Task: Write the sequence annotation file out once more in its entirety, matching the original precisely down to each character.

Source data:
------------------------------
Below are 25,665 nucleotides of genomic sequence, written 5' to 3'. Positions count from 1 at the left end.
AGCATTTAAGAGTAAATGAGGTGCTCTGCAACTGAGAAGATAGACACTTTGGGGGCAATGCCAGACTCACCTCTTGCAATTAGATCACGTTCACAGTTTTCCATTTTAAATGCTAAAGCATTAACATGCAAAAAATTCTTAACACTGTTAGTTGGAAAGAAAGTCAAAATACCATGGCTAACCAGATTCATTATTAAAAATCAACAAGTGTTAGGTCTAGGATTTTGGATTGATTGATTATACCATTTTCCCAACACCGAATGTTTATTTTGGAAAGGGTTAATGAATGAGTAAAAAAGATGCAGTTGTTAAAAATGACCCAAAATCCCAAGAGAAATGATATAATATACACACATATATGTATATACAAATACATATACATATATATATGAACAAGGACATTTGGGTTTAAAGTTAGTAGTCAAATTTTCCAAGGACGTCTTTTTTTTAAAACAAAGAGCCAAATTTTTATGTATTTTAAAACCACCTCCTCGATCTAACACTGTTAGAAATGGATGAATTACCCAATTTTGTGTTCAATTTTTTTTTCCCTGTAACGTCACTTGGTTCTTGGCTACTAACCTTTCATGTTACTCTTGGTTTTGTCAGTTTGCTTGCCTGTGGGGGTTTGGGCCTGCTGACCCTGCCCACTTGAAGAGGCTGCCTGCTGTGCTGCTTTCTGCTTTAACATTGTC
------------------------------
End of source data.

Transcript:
Below are 25,665 nucleotides of genomic sequence, written 5' to 3'. Positions count from 1 at the left end.
AGCATTTAAGAGTAAATGAGGTGCTCTGCAACTGAGAAGATAGACACTTTGGGGGCAATGCCAGACTCACCTCTTGCAATTAGATCACGTTCACAGTTTTCCATTTTAAATGCTAAAGCATTAACATGCAAAAAATTCTTAACACTGTTAGTTGGAAAGAAAGTCAAAATACCATGGCTAACCAGATTCATTATTAAAAATCAACAAGTGTTAGGTCTAGGATTTTGGATTGATTGATTATACCATTTTCCCAACACCGAATGTTTATTTTGGAAAGGGTTAATGAATGAGTAAAAAAGATGCAGTTGTTAAAAATGACCCAAAATCCCAAGAGAAATGATATAATATACACACATATATGTATATACAAATACATATACATATATATATGAACAAGGACATTTGGGTTTAAAGTTAGTAGTCAAATTTTCCAAGGACGTCTTTTTTTTAAAACAAAGAGCCAAATTTTTATGTATTTTAAAACCACCTCCTCGATCTAACACTGTTAGAAATGGATGAATTACCCAATTTTGTGTTCAATTTTTTTTTCCCTGTAACGTCACTTGGTTCTTGGCTACTAACCTTTCATGTTACTCTTGGTTTTGTCAGTTTGCTTGCCTGTGGGGGTTTGGGCCTGCTGACCCTGCCCACTTGAAGAGGCTGCCTGCTGTGCTGCTTTCTGCTTTAACATTGTC